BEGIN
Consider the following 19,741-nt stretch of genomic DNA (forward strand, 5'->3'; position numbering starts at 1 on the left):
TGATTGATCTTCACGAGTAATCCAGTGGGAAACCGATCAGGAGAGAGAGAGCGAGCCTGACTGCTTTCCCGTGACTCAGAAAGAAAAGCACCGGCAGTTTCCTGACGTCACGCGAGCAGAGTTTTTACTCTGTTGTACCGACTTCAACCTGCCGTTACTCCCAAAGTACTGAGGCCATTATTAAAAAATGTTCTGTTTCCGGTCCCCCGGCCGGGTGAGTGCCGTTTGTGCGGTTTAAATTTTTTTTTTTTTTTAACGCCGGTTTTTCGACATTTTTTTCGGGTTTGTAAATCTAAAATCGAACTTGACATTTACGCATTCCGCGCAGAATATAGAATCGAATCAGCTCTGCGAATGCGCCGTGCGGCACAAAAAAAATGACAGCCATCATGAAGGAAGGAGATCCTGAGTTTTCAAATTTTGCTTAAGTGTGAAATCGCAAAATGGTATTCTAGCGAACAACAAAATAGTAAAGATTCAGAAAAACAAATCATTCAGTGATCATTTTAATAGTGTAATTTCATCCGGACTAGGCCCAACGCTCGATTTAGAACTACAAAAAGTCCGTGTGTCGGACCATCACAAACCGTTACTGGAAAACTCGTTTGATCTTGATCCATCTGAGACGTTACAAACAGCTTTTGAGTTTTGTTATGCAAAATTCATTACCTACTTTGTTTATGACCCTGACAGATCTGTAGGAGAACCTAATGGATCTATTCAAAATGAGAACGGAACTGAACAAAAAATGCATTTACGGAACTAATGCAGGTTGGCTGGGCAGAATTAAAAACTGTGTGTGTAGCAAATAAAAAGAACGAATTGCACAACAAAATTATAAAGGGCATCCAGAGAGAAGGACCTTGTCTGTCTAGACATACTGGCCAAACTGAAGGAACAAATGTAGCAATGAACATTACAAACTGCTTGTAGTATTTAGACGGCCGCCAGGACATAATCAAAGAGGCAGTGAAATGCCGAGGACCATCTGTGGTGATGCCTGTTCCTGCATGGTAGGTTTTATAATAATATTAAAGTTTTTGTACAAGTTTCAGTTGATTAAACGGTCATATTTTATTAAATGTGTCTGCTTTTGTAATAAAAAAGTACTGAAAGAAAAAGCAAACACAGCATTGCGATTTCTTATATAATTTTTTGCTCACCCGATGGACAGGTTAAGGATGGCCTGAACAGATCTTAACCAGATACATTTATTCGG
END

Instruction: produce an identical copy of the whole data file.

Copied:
Consider the following 19,741-nt stretch of genomic DNA (forward strand, 5'->3'; position numbering starts at 1 on the left):
TGATTGATCTTCACGAGTAATCCAGTGGGAAACCGATCAGGAGAGAGAGAGCGAGCCTGACTGCTTTCCCGTGACTCAGAAAGAAAAGCACCGGCAGTTTCCTGACGTCACGCGAGCAGAGTTTTTACTCTGTTGTACCGACTTCAACCTGCCGTTACTCCCAAAGTACTGAGGCCATTATTAAAAAATGTTCTGTTTCCGGTCCCCCGGCCGGGTGAGTGCCGTTTGTGCGGTTTAAATTTTTTTTTTTTTTTAACGCCGGTTTTTCGACATTTTTTTCGGGTTTGTAAATCTAAAATCGAACTTGACATTTACGCATTCCGCGCAGAATATAGAATCGAATCAGCTCTGCGAATGCGCCGTGCGGCACAAAAAAAATGACAGCCATCATGAAGGAAGGAGATCCTGAGTTTTCAAATTTTGCTTAAGTGTGAAATCGCAAAATGGTATTCTAGCGAACAACAAAATAGTAAAGATTCAGAAAAACAAATCATTCAGTGATCATTTTAATAGTGTAATTTCATCCGGACTAGGCCCAACGCTCGATTTAGAACTACAAAAAGTCCGTGTGTCGGACCATCACAAACCGTTACTGGAAAACTCGTTTGATCTTGATCCATCTGAGACGTTACAAACAGCTTTTGAGTTTTGTTATGCAAAATTCATTACCTACTTTGTTTATGACCCTGACAGATCTGTAGGAGAACCTAATGGATCTATTCAAAATGAGAACGGAACTGAACAAAAAATGCATTTACGGAACTAATGCAGGTTGGCTGGGCAGAATTAAAAACTGTGTGTGTAGCAAATAAAAAGAACGAATTGCACAACAAAATTATAAAGGGCATCCAGAGAGAAGGACCTTGTCTGTCTAGACATACTGGCCAAACTGAAGGAACAAATGTAGCAATGAACATTACAAACTGCTTGTAGTATTTAGACGGCCGCCAGGACATAATCAAAGAGGCAGTGAAATGCCGAGGACCATCTGTGGTGATGCCTGTTCCTGCATGGTAGGTTTTATAATAATATTAAAGTTTTTGTACAAGTTTCAGTTGATTAAACGGTCATATTTTATTAAATGTGTCTGCTTTTGTAATAAAAAAGTACTGAAAGAAAAAGCAAACACAGCATTGCGATTTCTTATATAATTTTTTGCTCACCCGATGGACAGGTTAAGGATGGCCTGAACAGATCTTAACCAGATACATTTATTCGG